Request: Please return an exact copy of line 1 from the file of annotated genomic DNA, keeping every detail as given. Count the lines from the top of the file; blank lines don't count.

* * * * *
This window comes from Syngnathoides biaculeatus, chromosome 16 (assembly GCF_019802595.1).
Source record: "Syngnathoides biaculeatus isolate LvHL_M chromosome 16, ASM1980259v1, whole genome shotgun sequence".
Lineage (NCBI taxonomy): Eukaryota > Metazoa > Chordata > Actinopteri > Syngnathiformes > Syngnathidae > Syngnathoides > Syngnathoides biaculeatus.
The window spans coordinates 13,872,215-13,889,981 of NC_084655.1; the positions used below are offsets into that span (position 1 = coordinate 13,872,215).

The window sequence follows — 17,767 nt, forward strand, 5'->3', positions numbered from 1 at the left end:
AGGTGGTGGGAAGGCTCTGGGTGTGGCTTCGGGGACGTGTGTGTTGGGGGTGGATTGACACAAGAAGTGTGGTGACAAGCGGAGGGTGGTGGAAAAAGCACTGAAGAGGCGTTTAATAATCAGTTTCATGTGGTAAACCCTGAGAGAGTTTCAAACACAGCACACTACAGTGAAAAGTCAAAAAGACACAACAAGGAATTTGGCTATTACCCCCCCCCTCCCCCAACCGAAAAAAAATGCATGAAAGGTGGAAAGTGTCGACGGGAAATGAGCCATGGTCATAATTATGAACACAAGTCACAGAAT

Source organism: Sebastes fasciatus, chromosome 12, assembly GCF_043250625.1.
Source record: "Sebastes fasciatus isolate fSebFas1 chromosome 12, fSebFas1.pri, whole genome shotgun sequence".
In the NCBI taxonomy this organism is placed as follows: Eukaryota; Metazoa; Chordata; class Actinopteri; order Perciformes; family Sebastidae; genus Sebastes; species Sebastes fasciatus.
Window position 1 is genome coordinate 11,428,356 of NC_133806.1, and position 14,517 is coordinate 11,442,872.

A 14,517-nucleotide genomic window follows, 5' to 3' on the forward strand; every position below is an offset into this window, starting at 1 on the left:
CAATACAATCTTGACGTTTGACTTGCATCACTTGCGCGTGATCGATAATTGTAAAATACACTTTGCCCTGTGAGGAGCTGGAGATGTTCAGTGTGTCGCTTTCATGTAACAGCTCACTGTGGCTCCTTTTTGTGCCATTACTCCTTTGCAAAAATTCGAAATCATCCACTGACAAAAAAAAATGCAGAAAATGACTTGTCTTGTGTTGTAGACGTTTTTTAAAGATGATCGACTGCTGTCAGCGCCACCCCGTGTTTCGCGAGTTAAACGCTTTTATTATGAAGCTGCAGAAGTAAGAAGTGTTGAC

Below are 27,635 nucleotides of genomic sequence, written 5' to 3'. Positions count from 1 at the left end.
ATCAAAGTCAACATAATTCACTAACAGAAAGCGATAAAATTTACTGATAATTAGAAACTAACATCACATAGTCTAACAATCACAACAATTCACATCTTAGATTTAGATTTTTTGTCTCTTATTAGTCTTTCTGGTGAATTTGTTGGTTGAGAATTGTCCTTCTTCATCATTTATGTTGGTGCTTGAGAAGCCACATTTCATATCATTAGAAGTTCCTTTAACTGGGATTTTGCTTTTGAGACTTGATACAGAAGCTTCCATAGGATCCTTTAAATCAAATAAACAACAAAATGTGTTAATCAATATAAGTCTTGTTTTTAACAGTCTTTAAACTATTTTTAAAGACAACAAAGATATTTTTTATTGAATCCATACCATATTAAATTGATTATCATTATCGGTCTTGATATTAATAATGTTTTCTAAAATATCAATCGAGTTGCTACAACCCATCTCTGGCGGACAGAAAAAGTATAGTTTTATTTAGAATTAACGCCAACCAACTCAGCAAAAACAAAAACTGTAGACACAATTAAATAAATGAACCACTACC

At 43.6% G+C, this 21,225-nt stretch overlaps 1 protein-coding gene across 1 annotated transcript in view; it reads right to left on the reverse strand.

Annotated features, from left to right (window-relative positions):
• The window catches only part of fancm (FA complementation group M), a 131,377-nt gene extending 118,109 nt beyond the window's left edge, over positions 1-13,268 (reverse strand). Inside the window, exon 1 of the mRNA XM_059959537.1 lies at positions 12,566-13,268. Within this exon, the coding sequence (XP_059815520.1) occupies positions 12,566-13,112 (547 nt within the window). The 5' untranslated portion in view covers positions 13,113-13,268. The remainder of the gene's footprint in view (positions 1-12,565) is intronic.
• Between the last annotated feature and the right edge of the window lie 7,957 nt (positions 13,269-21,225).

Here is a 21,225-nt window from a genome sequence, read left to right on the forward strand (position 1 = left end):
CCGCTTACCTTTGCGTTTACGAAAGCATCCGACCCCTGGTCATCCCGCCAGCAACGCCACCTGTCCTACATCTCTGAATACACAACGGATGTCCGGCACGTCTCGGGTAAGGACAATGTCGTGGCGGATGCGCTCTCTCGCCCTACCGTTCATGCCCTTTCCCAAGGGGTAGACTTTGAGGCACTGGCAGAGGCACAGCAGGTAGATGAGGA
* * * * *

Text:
This window comes from Syngnathoides biaculeatus, chromosome 16 (assembly GCF_019802595.1).